No other outdoor monument in the historic centre of Florence represents it neighbourhood as much as the statue of Ludovico di Giovanni de' Medici, known as Giovanni dalle Bande Nere, situated in piazza San Lorenzo. Grand Duke Cosimo I de' Medici commissioned the statue in honour of his father, the last of the great mercenary military captains, and sculptor Baccio Bandinelli began working on it in 1540. Uncharacteristically, Bandinelli presented his subject seated on a throne-like chair. He doubtlessly thought this was appropriate: the statue was to rest on a pedestal inside the Basilica of San Lorenzo. But Cosimo I changed his mind and had the statue installed in Palazzo Vecchio, in the Sala dell'Udienza.
Bandinelli also decorated the massive marble pedestal on which the statue was to rest, carving a relief celebrating the clemency shown by the victorious Giovanni dalle Bande Nere to his prisoners. However, the pedestal proved too large when Cosimo changed his plans, so instead of going with the statue to Palazzo Vecchio, it was placed in piazza San Lorenzo, where it stands today, and soon became popularly known as the Base of San Lorenzo. In 1812, Giuseppe del Rosso designed the public drinking fountain, also for use by animals, which was added to the base.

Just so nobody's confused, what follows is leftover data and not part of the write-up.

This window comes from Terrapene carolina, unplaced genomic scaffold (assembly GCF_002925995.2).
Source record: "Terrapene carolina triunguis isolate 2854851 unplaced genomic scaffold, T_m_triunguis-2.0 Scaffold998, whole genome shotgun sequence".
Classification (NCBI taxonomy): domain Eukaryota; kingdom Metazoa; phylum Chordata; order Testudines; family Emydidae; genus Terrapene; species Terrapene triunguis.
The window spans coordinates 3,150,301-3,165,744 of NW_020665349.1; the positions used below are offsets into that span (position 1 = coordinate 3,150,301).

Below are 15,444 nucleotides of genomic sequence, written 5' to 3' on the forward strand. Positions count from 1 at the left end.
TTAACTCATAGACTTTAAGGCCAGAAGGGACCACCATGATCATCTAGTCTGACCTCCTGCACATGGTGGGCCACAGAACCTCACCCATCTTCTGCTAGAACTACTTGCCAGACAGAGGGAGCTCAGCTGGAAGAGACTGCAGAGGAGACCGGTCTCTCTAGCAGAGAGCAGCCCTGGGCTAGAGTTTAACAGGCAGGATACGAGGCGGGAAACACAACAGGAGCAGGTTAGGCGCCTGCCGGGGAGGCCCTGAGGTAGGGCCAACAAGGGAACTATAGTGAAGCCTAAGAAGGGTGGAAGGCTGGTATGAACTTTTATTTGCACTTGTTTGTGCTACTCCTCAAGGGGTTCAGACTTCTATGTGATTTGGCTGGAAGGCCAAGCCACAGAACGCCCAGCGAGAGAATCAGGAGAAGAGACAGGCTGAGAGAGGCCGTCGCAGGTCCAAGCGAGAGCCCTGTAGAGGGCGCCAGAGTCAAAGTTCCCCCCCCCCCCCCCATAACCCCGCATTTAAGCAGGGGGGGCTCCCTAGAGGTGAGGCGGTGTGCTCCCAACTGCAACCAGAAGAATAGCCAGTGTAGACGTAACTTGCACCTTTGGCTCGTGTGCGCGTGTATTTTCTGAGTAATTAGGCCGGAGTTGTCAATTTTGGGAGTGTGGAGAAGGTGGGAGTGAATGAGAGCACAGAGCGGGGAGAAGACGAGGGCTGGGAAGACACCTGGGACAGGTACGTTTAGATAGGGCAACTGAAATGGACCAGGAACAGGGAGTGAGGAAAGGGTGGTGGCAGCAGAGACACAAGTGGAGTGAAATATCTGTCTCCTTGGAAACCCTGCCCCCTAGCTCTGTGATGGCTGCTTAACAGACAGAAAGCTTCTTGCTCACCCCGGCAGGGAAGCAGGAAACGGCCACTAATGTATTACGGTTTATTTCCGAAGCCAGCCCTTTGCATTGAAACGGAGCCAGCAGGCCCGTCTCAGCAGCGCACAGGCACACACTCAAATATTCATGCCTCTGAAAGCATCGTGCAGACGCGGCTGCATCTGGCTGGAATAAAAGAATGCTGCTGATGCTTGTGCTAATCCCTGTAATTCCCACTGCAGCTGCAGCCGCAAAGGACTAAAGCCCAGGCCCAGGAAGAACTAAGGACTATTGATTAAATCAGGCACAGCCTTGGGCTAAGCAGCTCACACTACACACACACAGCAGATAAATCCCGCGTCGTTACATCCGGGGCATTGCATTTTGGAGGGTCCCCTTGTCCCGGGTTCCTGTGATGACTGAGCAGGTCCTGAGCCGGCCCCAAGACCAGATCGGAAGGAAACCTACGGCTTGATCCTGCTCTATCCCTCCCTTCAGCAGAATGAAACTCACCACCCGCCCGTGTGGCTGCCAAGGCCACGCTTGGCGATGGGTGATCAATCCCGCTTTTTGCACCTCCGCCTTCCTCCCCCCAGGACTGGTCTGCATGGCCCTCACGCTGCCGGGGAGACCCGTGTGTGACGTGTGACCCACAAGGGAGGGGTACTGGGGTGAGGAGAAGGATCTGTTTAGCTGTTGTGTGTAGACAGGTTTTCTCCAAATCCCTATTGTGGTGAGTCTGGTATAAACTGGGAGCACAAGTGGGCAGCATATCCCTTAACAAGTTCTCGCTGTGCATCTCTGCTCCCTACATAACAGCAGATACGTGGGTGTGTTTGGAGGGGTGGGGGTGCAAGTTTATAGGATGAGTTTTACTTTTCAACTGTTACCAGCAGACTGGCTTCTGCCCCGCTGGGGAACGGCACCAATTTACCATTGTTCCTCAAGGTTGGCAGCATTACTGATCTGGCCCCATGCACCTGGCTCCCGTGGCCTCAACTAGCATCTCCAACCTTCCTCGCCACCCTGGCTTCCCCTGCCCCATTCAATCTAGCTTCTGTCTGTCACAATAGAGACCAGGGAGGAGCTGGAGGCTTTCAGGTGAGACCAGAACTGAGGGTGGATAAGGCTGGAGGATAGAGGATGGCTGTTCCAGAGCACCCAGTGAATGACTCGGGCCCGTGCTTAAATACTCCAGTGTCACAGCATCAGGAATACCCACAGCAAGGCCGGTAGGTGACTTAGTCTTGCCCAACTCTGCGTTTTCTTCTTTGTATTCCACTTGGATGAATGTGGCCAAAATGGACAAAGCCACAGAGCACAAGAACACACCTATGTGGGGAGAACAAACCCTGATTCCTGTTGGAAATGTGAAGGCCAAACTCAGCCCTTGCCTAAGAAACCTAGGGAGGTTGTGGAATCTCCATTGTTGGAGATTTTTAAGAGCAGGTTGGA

When, in 1850, the two pieces of the monument were finally united in the square, the locals were so bemused by the fact the fierce warrior was sitting in a chair rather than standing or on horseback that they made up a satirical verse about it. ?Messer Giovanni dalle Bande Nere, so bored and tired from his long ride, had to dismount and sit down to rest his backside.'